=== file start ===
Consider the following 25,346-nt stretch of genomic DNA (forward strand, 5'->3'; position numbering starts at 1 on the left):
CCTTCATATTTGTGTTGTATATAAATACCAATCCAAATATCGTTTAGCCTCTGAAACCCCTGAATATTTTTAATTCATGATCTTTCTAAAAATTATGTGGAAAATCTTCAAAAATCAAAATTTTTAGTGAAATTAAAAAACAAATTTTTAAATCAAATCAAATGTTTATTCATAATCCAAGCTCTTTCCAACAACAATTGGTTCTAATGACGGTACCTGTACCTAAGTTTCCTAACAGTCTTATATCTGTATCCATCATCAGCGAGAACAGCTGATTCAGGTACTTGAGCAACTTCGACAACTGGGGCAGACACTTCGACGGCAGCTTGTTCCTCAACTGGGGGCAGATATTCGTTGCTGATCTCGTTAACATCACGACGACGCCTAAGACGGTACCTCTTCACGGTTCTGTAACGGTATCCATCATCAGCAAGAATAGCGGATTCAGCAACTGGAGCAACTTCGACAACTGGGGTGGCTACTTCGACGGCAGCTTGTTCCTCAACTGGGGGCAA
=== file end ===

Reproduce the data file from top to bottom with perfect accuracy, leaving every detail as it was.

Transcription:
Consider the following 25,346-nt stretch of genomic DNA (forward strand, 5'->3'; position numbering starts at 1 on the left):
CCTTCATATTTGTGTTGTATATAAATACCAATCCAAATATCGTTTAGCCTCTGAAACCCCTGAATATTTTTAATTCATGATCTTTCTAAAAATTATGTGGAAAATCTTCAAAAATCAAAATTTTTAGTGAAATTAAAAAACAAATTTTTAAATCAAATCAAATGTTTATTCATAATCCAAGCTCTTTCCAACAACAATTGGTTCTAATGACGGTACCTGTACCTAAGTTTCCTAACAGTCTTATATCTGTATCCATCATCAGCGAGAACAGCTGATTCAGGTACTTGAGCAACTTCGACAACTGGGGCAGACACTTCGACGGCAGCTTGTTCCTCAACTGGGGGCAGATATTCGTTGCTGATCTCGTTAACATCACGACGACGCCTAAGACGGTACCTCTTCACGGTTCTGTAACGGTATCCATCATCAGCAAGAATAGCGGATTCAGCAACTGGAGCAACTTCGACAACTGGGGTGGCTACTTCGACGGCAGCTTGTTCCTCAACTGGGGGCAA